Mushrooms are one of my favorite veggies– except that they’re really not a vegetable at all. Mushrooms are a fungus- a plant that has no leaves, no roots, and no seeds. Mushrooms don’t have chlorophyll, vitamin A or vitamin C. But its not what they aren’t or don’t have that make mushrooms so important for a healthy diet.
Mushrooms have this wonderful meaty texture yet clock in at only 20 calories per cup which delivers a few grams of protein as well as healthy amounts of B vitamins and iron. Keep in mind that dried mushrooms lose a good deal of this nutrition. Fresh cooked mushrooms have 3X the niacin, 2X the iron and 15X the riboflavin of serving of canned mushrooms. This is not such a hardship since canned … Continue Reading… →
With spring just weeks away, the vegestable stands are piled high with perfect green artichokes. These round petaled beauties are one of the oldest cultivated vegetables. For centuries most Europeans viewed green foods as poisonous but arichokes were already popular in 15th century Italy and France. In the 19th century, European immigrants brought them to Northern California where they flourished in the cool, foggy climate.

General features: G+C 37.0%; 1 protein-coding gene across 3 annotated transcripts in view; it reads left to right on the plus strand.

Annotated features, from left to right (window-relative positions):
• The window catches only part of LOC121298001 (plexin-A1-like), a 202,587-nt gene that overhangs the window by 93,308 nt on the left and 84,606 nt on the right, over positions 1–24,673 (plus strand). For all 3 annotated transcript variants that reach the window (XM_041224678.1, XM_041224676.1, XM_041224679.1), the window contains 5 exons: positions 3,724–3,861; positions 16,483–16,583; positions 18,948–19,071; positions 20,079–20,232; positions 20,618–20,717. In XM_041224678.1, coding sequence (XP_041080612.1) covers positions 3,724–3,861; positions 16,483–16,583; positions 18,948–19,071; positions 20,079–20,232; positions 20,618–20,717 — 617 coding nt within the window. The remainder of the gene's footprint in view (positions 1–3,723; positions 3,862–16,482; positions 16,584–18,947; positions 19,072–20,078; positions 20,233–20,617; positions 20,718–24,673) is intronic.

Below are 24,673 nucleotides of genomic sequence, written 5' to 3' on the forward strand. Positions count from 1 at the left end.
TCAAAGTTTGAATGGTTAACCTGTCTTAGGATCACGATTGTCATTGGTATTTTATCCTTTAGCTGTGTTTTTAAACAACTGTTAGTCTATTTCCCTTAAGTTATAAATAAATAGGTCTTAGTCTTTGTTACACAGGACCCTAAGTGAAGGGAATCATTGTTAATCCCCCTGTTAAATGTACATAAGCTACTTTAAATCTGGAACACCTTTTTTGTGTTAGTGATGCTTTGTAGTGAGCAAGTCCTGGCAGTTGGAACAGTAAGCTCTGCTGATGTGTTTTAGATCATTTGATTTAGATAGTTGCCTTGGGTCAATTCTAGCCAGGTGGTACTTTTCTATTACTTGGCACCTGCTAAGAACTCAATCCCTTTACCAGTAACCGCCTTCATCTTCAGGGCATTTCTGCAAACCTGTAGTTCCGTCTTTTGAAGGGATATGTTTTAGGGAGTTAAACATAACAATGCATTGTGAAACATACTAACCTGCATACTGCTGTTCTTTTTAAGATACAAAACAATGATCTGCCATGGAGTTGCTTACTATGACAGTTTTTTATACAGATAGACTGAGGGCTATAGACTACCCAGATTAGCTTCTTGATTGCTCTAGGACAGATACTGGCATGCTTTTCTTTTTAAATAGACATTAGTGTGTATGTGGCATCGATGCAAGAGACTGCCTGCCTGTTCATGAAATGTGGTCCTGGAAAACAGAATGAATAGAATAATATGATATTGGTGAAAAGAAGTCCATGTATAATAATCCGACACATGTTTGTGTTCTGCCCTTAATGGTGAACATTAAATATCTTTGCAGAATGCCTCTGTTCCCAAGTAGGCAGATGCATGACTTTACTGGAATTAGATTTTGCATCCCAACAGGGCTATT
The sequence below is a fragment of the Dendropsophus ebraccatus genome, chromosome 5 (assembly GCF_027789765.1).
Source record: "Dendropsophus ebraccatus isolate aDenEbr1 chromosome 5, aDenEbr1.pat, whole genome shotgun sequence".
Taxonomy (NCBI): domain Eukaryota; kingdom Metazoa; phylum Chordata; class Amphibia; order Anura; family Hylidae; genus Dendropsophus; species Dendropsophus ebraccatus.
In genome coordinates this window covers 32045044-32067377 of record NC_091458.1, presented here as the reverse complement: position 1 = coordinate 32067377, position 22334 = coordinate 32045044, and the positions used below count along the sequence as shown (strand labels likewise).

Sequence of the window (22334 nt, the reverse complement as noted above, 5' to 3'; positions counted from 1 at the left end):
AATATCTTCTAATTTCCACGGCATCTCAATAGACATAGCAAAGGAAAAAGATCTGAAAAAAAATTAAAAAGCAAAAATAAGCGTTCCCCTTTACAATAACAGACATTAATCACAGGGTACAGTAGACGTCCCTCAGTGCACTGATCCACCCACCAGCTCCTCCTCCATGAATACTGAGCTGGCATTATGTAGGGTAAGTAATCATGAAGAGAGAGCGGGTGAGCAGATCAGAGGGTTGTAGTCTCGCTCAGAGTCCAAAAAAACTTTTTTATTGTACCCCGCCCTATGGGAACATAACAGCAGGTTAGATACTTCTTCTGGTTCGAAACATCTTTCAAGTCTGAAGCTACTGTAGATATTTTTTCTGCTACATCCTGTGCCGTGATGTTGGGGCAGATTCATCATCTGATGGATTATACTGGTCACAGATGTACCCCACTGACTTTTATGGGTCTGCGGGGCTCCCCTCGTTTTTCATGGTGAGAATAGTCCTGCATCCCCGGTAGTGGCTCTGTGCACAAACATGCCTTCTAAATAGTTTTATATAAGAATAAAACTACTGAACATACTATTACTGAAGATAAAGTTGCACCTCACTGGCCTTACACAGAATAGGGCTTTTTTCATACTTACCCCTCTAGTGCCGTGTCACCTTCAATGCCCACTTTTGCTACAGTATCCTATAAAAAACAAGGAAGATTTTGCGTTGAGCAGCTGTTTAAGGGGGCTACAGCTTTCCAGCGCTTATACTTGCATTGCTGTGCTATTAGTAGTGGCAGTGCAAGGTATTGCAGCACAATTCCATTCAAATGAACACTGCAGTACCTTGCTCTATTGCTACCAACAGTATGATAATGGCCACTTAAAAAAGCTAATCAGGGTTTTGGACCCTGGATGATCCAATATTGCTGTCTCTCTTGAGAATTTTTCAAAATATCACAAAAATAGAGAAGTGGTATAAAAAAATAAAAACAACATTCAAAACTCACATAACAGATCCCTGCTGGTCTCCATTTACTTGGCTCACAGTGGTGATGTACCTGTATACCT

I love artichokes and was delighted to learn they are nutritional superstars. Rich in vitamin C ( the anti-wrinkle vitamin) folacin, and magnesium, a big beautiful artichoke has just 60 calories. But their real payload is fiber with one whole artichoke clocking in at 6.5 grams of fiber at just 60 calories. Awesome! By comparison, 1/2 cup of cooked beans has more than triple the calories ( 150) for … Continue Reading… →